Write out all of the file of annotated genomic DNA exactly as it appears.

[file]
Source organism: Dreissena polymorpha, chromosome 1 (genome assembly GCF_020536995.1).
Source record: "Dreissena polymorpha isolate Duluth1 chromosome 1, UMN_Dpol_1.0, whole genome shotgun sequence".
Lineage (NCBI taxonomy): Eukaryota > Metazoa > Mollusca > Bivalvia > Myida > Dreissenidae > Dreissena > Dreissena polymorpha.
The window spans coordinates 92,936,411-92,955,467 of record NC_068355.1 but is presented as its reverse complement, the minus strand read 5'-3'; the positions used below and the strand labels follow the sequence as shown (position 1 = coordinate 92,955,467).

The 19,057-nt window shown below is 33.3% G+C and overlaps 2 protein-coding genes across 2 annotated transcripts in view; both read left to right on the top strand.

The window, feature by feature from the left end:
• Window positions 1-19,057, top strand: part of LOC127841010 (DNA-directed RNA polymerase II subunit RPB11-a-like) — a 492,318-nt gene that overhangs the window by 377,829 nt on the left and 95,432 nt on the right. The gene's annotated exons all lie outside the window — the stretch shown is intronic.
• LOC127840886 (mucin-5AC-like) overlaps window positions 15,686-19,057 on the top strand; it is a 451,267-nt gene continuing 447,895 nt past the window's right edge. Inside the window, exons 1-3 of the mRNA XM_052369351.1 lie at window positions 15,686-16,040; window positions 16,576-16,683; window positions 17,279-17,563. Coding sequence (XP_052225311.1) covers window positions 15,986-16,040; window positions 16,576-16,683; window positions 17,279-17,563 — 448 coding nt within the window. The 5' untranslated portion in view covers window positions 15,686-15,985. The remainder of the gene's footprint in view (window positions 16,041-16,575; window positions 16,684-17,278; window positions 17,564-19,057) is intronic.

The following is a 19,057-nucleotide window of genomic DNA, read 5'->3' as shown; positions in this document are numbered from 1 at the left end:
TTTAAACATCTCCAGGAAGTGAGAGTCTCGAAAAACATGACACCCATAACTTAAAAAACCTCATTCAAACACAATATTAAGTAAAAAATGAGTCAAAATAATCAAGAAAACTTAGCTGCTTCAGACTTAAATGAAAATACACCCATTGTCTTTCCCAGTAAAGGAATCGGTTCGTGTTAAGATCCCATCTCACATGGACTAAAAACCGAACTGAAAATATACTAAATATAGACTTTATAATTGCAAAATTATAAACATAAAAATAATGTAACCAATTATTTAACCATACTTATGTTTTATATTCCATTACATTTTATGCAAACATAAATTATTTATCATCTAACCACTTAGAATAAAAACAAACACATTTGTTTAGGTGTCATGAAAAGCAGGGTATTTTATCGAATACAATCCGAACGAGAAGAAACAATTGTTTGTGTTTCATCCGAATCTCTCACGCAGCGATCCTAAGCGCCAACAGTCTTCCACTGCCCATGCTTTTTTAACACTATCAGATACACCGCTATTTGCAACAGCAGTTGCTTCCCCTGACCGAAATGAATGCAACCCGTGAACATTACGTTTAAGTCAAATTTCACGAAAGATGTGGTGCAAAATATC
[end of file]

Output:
Source organism: Dreissena polymorpha, chromosome 1 (genome assembly GCF_020536995.1).
Source record: "Dreissena polymorpha isolate Duluth1 chromosome 1, UMN_Dpol_1.0, whole genome shotgun sequence".
Lineage (NCBI taxonomy): Eukaryota > Metazoa > Mollusca > Bivalvia > Myida > Dreissenidae > Dreissena > Dreissena polymorpha.
The window spans coordinates 92,936,411-92,955,467 of record NC_068355.1 but is presented as its reverse complement, the minus strand read 5'-3'; the positions used below and the strand labels follow the sequence as shown (position 1 = coordinate 92,955,467).

The 19,057-nt window shown below is 33.3% G+C and overlaps 2 protein-coding genes across 2 annotated transcripts in view; both read left to right on the top strand.

The window, feature by feature from the left end:
• Window positions 1-19,057, top strand: part of LOC127841010 (DNA-directed RNA polymerase II subunit RPB11-a-like) — a 492,318-nt gene that overhangs the window by 377,829 nt on the left and 95,432 nt on the right. The gene's annotated exons all lie outside the window — the stretch shown is intronic.
• LOC127840886 (mucin-5AC-like) overlaps window positions 15,686-19,057 on the top strand; it is a 451,267-nt gene continuing 447,895 nt past the window's right edge. Inside the window, exons 1-3 of the mRNA XM_052369351.1 lie at window positions 15,686-16,040; window positions 16,576-16,683; window positions 17,279-17,563. Coding sequence (XP_052225311.1) covers window positions 15,986-16,040; window positions 16,576-16,683; window positions 17,279-17,563 — 448 coding nt within the window. The 5' untranslated portion in view covers window positions 15,686-15,985. The remainder of the gene's footprint in view (window positions 16,041-16,575; window positions 16,684-17,278; window positions 17,564-19,057) is intronic.

The following is a 19,057-nucleotide window of genomic DNA, read 5'->3' as shown; positions in this document are numbered from 1 at the left end:
TTTAAACATCTCCAGGAAGTGAGAGTCTCGAAAAACATGACACCCATAACTTAAAAAACCTCATTCAAACACAATATTAAGTAAAAAATGAGTCAAAATAATCAAGAAAACTTAGCTGCTTCAGACTTAAATGAAAATACACCCATTGTCTTTCCCAGTAAAGGAATCGGTTCGTGTTAAGATCCCATCTCACATGGACTAAAAACCGAACTGAAAATATACTAAATATAGACTTTATAATTGCAAAATTATAAACATAAAAATAATGTAACCAATTATTTAACCATACTTATGTTTTATATTCCATTACATTTTATGCAAACATAAATTATTTATCATCTAACCACTTAGAATAAAAACAAACACATTTGTTTAGGTGTCATGAAAAGCAGGGTATTTTATCGAATACAATCCGAACGAGAAGAAACAATTGTTTGTGTTTCATCCGAATCTCTCACGCAGCGATCCTAAGCGCCAACAGTCTTCCACTGCCCATGCTTTTTTAACACTATCAGATACACCGCTATTTGCAACAGCAGTTGCTTCCCCTGACCGAAATGAATGCAACCCGTGAACATTACGTTTAAGTCAAATTTCACGAAAGATGTGGTGCAAAATATC